ESTHER MSETEKA, Livingstone
MINISTER of Finance Felix Mutati has advised players in the insurance sector to run the industry as an economic engine that can significantly contribute to the country’s gross domestic product (GDP) and not as a “gambler segment”.
And Government will support the enactment of the new Insurance Bill to enable the industry to double the GDP contribution to the economy to more than 1.5 percent.
Mr Mutati said this here yesterday when he officiated at the annual insurance conference held under the theme: ‘Bouncing back from hard times’.
He said Zambia’s insurance sector has enormous potential to grow but the industry has been “possessed with undercutting instead of underwriting as a business model”.
“You have developed a business model that focuses on saying I am going to chew and hoping that the risk that I take as an underwriter does not happen, so you are taking and chewing a bit more and you have perfected gambling as a way of running the sector. You are not gamblers and such a business model is not sustainable but equivalent to witchcraft!
“So we have to find a way of disconnecting you [insurance players] from gambling and witchcraft. We also have to find a mechanism of ensuring that we minimise on the exports of premiums. We are behaving like a post office of collecting and passing on,” he said.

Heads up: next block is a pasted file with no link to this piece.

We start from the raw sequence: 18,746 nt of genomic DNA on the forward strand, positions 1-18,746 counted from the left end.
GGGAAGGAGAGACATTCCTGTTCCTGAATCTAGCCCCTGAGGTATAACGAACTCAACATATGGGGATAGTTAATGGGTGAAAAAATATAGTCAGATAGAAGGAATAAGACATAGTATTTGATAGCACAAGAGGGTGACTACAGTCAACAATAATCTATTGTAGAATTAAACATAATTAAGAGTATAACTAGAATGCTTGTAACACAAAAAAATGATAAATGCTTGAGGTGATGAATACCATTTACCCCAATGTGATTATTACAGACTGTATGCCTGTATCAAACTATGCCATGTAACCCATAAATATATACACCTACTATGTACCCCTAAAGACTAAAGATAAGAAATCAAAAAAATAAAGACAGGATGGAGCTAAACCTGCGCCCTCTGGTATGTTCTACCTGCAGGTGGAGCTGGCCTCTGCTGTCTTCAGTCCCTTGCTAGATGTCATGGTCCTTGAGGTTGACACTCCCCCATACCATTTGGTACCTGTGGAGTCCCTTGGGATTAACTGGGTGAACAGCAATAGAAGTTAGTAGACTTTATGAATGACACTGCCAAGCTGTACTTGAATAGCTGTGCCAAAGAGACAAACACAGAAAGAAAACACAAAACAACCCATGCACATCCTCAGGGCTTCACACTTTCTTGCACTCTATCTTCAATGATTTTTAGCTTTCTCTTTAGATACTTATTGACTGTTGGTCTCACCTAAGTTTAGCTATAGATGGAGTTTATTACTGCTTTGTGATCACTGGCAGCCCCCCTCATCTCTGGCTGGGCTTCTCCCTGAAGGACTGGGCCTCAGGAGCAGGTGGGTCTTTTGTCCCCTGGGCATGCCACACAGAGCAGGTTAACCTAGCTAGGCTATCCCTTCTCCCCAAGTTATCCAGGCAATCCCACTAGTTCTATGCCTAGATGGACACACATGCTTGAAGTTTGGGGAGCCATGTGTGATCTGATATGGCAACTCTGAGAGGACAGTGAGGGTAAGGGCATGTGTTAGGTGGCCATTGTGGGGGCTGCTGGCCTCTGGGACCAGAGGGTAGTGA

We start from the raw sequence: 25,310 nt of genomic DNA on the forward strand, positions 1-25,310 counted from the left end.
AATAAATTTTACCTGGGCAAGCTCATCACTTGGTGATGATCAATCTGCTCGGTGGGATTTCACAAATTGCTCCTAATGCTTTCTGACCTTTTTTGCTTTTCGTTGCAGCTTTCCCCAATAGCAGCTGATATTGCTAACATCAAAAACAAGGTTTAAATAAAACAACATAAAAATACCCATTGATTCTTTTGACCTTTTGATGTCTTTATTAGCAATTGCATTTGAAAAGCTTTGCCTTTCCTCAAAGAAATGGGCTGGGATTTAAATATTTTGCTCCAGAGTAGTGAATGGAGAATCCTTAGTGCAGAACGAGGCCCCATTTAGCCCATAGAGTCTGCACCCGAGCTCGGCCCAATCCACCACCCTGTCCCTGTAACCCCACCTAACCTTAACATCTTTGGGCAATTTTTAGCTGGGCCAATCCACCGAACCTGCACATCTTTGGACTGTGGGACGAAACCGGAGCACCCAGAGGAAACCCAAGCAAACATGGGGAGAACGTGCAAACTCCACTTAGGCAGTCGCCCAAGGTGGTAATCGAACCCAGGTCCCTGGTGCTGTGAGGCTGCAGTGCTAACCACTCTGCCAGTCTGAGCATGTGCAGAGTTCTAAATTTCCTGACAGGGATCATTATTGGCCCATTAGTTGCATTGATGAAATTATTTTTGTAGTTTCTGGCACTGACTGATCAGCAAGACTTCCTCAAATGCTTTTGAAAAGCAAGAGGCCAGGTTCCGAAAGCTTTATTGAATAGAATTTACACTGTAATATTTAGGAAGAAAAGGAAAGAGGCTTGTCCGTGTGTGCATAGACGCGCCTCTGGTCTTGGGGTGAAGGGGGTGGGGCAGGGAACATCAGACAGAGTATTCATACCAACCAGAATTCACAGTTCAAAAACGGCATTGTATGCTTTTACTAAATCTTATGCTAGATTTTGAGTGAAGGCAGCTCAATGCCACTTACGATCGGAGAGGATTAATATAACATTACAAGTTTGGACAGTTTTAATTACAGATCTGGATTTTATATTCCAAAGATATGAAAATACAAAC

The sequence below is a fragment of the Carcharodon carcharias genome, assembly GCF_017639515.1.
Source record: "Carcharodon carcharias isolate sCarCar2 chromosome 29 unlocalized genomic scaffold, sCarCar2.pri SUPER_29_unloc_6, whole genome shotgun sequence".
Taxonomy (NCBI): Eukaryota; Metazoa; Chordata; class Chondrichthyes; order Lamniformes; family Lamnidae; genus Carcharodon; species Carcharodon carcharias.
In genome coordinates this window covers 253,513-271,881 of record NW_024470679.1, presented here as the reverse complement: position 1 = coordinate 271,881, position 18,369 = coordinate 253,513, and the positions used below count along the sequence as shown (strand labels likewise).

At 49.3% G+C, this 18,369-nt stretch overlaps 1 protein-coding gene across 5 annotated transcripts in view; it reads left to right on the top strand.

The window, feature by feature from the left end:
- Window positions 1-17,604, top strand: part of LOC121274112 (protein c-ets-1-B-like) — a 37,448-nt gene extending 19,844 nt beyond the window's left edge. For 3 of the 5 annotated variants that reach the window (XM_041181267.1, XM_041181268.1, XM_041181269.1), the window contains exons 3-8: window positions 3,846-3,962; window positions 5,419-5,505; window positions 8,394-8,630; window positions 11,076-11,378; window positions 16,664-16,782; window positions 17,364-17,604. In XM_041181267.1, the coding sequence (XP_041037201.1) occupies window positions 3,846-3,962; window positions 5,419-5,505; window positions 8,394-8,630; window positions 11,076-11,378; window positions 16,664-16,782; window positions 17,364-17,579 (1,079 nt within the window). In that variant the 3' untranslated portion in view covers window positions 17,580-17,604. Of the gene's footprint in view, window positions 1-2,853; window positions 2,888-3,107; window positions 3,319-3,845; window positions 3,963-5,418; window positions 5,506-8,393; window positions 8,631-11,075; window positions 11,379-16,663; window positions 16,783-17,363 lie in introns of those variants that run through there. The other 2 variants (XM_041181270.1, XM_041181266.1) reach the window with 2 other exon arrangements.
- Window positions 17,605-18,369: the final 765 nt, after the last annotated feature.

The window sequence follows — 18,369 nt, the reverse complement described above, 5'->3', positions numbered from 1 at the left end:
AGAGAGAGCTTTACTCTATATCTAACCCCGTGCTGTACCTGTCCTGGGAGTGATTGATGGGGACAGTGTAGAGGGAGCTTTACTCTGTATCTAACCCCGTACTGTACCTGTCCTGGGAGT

Mr Mutati said the inability to meet payments by some insurance firms when claims are made is very discouraging as this hinders the uptake of cover by consumers.
He challenged insurers to create confidence in the industry by meeting their clients’ claims.
Insurance Association of Zambia president Paul Nkhoma said the sector becomes the worst affected whenever there is turbulence in the country’s economy.
Mr Nkhoma said the theme for the conference signifies the industry’s resolve to generate ideas that guarantee a stronger and more viable sector after the economic downturn.
He said the industry acts as a stabilising effect to the economy as it helps other sectors to quickly recover from a recession.
“We as an industry have a duty to deliver solutions to the various sectors of the economy and our people. The insurance industry continued to contribute less than 1.5 percent to the country’s GDP with the total industry premiums standing at only K2.6 billion in 2016,” he said.
Mr Nkhoma said the industry has continued to push for the domestication of marine insurance which led to the loss of K200 billion annually in potential marine premiums.
And Pensions Insurance Authority (PIA) registrar Martin Libinga said the authority had been working on micro insurance regulations which could not be issued because there is no enabling provision in the current Act.
Mr Libinga said the authority is working with other stakeholders to develop the provisions of micro pensions to help people save for their retirement.